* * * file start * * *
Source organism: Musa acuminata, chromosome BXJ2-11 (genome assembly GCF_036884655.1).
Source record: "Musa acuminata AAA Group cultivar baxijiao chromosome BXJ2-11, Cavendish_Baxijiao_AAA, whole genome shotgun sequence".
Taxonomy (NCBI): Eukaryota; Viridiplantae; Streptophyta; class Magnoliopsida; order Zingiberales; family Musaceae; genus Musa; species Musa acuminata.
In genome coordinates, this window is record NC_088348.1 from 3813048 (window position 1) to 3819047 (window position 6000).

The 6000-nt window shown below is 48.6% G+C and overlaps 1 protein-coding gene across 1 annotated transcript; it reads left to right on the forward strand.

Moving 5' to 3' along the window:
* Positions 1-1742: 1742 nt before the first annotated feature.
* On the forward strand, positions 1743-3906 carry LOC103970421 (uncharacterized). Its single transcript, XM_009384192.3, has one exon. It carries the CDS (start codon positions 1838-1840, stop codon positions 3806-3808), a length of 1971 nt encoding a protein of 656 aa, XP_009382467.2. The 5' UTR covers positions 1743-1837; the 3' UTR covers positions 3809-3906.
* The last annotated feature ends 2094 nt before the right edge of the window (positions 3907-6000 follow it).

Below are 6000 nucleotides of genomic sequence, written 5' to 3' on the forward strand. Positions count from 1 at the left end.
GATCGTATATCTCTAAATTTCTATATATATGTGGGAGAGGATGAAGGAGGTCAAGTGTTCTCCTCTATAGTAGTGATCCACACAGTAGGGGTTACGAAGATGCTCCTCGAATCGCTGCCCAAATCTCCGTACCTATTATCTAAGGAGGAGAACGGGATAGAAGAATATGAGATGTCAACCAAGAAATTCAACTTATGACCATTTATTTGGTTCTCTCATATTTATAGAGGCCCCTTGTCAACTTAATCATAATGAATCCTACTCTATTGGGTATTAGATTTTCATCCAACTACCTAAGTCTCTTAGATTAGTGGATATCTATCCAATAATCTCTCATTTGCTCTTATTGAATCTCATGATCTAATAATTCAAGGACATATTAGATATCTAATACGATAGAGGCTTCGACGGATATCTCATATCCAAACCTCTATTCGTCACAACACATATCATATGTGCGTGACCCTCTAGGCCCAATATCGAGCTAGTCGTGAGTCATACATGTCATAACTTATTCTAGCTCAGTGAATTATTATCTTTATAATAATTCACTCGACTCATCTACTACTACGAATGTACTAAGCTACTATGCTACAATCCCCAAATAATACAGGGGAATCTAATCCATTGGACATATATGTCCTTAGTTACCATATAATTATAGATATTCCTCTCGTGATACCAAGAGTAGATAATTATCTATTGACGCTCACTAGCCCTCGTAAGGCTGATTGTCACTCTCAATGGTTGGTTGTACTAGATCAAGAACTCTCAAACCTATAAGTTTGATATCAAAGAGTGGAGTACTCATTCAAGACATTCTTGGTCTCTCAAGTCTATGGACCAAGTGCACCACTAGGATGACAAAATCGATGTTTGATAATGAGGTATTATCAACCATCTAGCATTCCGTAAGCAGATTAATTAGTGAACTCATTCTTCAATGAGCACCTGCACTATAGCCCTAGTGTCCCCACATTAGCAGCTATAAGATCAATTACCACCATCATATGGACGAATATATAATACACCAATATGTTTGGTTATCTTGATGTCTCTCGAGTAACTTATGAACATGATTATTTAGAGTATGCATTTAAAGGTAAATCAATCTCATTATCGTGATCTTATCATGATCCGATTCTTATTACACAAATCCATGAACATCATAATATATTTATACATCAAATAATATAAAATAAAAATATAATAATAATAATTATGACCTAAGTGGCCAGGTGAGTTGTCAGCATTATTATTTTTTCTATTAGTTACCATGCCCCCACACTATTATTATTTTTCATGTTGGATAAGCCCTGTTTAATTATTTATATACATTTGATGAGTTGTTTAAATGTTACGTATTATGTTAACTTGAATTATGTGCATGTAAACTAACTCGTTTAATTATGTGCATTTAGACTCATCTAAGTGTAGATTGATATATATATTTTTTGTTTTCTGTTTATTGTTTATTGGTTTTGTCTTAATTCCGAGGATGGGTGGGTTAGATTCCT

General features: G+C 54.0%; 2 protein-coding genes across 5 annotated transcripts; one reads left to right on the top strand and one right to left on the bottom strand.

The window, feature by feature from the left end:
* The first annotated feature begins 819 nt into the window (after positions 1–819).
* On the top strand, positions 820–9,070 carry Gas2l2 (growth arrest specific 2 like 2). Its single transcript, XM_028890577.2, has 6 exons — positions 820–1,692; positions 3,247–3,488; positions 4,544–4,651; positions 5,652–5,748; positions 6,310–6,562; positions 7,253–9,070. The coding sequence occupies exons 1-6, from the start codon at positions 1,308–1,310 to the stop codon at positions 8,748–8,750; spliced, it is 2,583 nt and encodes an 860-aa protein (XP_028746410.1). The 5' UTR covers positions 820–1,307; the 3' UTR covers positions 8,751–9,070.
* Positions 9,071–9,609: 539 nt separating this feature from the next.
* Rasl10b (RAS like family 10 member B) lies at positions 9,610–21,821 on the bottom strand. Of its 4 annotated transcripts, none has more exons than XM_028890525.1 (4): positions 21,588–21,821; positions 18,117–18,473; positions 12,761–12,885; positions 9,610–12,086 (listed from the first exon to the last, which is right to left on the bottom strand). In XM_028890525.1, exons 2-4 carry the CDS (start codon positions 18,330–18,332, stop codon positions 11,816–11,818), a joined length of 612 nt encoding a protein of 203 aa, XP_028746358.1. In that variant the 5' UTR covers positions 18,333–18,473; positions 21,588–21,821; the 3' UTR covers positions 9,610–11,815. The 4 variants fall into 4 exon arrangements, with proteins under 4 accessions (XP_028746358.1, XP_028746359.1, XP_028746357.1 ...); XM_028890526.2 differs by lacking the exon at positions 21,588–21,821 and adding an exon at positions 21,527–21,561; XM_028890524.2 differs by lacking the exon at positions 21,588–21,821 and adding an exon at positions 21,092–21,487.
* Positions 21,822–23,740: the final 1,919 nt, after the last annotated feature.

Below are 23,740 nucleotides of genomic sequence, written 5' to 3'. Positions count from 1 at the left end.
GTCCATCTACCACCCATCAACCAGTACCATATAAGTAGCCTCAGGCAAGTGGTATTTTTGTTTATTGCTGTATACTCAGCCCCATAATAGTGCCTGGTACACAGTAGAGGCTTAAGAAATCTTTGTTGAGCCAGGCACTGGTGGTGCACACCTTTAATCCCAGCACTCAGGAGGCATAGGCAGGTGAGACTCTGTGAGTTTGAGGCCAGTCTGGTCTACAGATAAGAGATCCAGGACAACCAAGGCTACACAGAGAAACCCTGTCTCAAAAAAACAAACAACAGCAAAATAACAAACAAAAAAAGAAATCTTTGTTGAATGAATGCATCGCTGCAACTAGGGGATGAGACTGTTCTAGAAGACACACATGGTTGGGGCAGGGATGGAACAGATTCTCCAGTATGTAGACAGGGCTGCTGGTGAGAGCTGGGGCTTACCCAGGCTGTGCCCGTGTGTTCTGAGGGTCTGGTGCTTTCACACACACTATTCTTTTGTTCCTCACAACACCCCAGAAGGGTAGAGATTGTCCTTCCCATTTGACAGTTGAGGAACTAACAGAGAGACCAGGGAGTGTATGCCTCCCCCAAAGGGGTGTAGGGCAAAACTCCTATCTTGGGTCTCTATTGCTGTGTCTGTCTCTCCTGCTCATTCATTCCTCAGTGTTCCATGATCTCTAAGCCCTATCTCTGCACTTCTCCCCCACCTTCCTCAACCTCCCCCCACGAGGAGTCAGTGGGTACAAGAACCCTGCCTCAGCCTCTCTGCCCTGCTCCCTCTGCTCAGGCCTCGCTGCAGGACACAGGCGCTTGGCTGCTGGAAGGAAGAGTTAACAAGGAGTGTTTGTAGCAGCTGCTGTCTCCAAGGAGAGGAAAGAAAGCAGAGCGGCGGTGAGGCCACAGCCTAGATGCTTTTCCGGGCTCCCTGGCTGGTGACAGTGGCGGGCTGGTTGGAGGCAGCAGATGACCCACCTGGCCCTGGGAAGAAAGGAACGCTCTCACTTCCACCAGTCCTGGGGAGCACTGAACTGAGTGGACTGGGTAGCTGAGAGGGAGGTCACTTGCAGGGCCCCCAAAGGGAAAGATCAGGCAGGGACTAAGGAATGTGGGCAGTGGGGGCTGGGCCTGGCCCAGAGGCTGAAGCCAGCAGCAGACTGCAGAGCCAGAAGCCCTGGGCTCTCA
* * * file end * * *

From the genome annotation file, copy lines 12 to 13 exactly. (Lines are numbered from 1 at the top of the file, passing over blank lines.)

General features: G+C 54.0%; 2 protein-coding genes across 5 annotated transcripts; one reads left to right on the top strand and one right to left on the bottom strand.

The window, feature by feature from the left end: